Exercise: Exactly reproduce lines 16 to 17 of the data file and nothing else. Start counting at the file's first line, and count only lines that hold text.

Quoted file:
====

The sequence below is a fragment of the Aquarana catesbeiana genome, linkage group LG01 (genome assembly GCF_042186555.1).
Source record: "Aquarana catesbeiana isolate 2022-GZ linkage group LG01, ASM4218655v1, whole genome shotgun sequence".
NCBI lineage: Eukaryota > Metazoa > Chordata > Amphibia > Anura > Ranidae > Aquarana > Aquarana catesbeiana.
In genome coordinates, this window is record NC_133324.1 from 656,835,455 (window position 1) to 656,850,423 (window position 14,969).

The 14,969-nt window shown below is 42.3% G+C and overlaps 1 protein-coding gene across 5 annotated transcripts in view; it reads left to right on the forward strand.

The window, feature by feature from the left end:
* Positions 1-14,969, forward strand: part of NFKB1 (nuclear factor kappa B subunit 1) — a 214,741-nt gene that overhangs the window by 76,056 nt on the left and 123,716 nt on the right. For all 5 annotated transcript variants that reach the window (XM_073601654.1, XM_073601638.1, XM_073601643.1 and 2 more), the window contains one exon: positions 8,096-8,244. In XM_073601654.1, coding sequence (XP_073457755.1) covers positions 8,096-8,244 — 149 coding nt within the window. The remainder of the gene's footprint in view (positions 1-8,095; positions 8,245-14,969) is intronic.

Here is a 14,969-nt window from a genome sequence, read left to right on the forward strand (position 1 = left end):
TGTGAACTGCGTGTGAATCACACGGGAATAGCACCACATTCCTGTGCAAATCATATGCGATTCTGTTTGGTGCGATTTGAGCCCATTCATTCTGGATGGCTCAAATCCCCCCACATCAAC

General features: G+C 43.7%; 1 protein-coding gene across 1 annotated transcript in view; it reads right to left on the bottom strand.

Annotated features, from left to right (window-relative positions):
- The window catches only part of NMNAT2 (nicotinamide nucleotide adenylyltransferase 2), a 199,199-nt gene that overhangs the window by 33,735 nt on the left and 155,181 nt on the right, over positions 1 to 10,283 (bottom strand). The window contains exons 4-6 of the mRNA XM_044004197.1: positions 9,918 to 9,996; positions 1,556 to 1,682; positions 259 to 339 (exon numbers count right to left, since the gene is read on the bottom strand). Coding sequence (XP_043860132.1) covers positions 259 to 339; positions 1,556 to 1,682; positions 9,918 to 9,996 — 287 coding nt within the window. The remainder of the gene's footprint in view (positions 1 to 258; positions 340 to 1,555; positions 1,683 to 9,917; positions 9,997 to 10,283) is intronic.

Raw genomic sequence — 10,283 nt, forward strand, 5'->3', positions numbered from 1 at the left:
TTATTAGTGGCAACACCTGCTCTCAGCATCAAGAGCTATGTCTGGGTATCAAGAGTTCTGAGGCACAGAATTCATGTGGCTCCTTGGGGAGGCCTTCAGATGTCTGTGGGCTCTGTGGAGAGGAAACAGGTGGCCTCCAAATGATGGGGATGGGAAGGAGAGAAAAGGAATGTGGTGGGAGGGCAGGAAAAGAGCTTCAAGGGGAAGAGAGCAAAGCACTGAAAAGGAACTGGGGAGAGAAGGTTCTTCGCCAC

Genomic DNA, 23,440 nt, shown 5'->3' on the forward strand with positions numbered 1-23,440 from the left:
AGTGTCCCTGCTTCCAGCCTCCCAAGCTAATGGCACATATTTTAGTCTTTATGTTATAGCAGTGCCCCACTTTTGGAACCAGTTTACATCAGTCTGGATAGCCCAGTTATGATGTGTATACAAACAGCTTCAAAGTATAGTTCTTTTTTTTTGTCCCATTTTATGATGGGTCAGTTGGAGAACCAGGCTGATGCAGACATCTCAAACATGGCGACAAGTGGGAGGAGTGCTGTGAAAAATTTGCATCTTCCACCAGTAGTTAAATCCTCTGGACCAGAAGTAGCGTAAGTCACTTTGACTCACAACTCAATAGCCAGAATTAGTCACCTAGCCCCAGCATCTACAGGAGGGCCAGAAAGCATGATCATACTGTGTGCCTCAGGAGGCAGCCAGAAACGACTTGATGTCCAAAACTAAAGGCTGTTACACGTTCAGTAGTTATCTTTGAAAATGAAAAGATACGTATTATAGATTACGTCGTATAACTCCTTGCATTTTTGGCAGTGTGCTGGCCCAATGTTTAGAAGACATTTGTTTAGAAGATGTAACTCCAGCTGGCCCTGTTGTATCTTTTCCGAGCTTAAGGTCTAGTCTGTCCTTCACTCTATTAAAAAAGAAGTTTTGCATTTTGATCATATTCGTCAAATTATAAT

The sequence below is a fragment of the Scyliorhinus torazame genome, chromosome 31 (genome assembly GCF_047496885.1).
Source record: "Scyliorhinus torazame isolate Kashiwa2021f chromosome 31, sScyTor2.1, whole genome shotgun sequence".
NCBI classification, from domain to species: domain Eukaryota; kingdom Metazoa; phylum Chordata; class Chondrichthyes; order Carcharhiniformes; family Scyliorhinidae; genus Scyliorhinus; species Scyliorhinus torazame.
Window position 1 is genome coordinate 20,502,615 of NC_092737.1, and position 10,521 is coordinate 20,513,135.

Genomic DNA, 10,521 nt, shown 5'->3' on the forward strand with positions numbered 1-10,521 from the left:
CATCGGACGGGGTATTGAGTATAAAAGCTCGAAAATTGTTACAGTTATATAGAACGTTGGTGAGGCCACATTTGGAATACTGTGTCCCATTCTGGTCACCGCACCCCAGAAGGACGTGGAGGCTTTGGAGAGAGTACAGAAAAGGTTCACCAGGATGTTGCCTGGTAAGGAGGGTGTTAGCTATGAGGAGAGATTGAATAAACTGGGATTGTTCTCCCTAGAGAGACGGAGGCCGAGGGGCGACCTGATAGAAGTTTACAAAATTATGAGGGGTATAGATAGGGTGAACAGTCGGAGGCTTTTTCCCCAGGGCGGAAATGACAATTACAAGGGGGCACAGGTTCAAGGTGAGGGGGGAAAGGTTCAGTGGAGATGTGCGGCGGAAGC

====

AGTGTCCCTGCTTCCAGCCTCCCAAGCTAATGGCACATATTTTAGTCTTTATGTTATAGCAGTGCCCCACTTTTGGAACCAGTTTACATCAGTCTGGATAGCCCAGTTATGATGTGTATACAAACAGCTTCAAAGTATAGTTCTTTTTTTTTGTCCCATTTTATGATGGGTCAGTTGGAGAACCAGGCTGATGCAGACATCTCAAACATGGCGACAAGTGGGAGGAGTGCTGTGAAAAATTTGCATCTTCCACCAGTAGTTAAATCCTCTGGACCAGAAGTAGCGTAAGTCACTTTGACTCACAACTCAATAGCCAGAATTAGTCACCTAGCCCCAGCATCTACAGGAGGGCCAGAAAGCATGATCATACTGTGTGCCTCAGGAGGCAGCCAGAAACGACTTGATGTCCAAAACTAAAGGCTGTTACACGTTCAGTAGTTATCTTTGAAAATGAAAAGATACGTATTATAGATTACGTCGTATAACTCCTTGCATTTTTGGCAGTGTGCTGGCCCAATGTTTAGAAGACATTTGTTTAGAAGATGTAACTCCAGCTGGCCCTGTTGTATCTTTTCCGAGCTTAAGGTCTAGTCTGTCCTTCACTCTATTAAAAAAGAAGTTTTGCATTTTGATCATATTCGTCAAATTATAAT

The sequence below is a fragment of the Scyliorhinus torazame genome, chromosome 31 (genome assembly GCF_047496885.1).